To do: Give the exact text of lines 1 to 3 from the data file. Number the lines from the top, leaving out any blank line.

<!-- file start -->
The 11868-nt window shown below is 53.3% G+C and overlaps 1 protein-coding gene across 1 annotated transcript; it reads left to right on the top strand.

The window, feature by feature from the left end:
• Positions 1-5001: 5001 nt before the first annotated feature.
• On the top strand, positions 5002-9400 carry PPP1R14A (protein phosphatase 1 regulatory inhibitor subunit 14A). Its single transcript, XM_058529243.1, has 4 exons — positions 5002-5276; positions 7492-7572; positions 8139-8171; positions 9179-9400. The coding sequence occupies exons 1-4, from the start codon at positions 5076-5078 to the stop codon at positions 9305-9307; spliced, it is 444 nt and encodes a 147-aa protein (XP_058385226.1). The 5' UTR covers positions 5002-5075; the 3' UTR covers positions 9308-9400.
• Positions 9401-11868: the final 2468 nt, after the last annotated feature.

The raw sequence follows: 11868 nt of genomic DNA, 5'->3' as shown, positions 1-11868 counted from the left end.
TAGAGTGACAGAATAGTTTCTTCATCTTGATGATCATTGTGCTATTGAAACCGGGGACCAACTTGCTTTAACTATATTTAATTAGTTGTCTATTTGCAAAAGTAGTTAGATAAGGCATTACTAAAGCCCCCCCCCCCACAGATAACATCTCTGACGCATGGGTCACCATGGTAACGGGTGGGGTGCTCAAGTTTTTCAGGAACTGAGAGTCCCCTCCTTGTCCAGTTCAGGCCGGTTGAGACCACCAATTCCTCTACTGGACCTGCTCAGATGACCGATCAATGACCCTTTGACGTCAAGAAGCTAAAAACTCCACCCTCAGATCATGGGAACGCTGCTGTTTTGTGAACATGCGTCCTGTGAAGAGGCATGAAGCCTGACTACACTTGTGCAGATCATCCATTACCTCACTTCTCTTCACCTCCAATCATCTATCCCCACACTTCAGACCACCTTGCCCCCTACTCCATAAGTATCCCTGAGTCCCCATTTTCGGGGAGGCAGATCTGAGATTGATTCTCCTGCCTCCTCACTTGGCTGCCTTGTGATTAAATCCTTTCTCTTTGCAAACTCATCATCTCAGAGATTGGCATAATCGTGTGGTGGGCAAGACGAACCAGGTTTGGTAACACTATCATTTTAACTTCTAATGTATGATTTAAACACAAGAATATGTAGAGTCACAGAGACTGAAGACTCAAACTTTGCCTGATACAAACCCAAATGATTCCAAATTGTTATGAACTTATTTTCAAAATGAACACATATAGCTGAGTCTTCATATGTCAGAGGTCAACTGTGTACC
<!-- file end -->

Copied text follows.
The 11868-nt window shown below is 53.3% G+C and overlaps 1 protein-coding gene across 1 annotated transcript; it reads left to right on the top strand.

The window, feature by feature from the left end:
• Positions 1-5001: 5001 nt before the first annotated feature.